Nearly half a billion women and children under age 5 are undernourished, according to an analysis by the World Health Organization and other groups. They're located mostly in Africa, Asia and Latin America. Courtesy of World Health Organization
New York, NY (written by Wendy Koch/USA Today) -- As leaders from more than 130 nations convene a United Nations conference on sustainable development Wednesday, new research shows how climate change will likely exacerbate a key issue: hunger.
The number of undernourished women and young children could increase 20% and affect one of every five within a decade because of climate change's impact on food production, according to an analysis by the World Health Organization and other groups. Today, one in seven or 495 million women and children under age 5 lack sufficient food, the report says, adding population growth will worsen the problem.
Food security is a top issue -- along with poverty, energy shortages and rain forest destruction -- at this week's U.N. Conference on Sustainable Development in Rio de Janeiro, Brazil, also known as Rio+20 to mark the 20th anniversary of the initial Earth Summit. Delegates will try to negotiate commitments for spurring economic growth without harming the environment.
The WHO analysis shows that of the 495 million women and children under age 5 who are undernourished, 150 million live in Africa, 315 million in Asia and 30 million in Latin America and the Caribbean. It expects about 465 million more will live in developing countries by 2020, boosting food demand.
"Undernutrition is a determinant of poor health and it is women and children who suffer the most," Julio Frenk, dean of Harvard University's School of Public Health, said in announcing the findings. "Maternal undernutrition can continue in children, extending the cycle for at least three generations."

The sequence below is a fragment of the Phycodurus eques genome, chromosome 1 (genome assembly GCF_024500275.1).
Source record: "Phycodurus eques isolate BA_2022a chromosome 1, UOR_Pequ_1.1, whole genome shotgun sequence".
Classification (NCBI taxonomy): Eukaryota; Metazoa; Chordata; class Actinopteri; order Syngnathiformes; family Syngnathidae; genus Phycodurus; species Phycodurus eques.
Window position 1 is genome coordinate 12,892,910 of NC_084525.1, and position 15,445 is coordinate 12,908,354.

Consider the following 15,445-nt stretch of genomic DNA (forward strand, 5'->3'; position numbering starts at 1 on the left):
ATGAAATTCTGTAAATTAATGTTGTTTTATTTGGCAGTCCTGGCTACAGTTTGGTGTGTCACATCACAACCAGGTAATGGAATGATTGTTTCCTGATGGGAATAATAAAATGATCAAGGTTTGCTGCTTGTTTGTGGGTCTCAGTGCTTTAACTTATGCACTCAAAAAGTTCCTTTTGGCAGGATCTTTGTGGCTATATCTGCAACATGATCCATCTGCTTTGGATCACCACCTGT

The report says climate change will also affect food prices. Citing World Bank data, it says those prices jumped 8% in the first quarter of 2012, partly due to extreme cold in Europe that affected wheat crops and excessive heat in South America that lower production of sugar, maize and soybeans.
Another report, published today in the journal Energy and Environmental Science, suggests several solutions to climate change and food shortages: farm efficiency, food waste recycling and lower meat consumption.
These changes could reduce the amount of land needed for farming, despite population growth, and leave sufficient land to produce bio-energy, according to the study from the University of Exeter in the United Kingdom.
At Rio+20, diplomats are negotiating an 80-page document on the meeting's goals, although they're not expected to approve financial or other aid for the developing world. Secretary of State Hillary Rodham Clinton is representing the U.S., because President Obama is not attending.
The corporate world is also active at the U.N. conference. Two dozen major companies made new environmental commitments earlier this week. Coca-Cola, for example, pledged to develop plans to protect the water sources for its 200 bottling plants worldwide.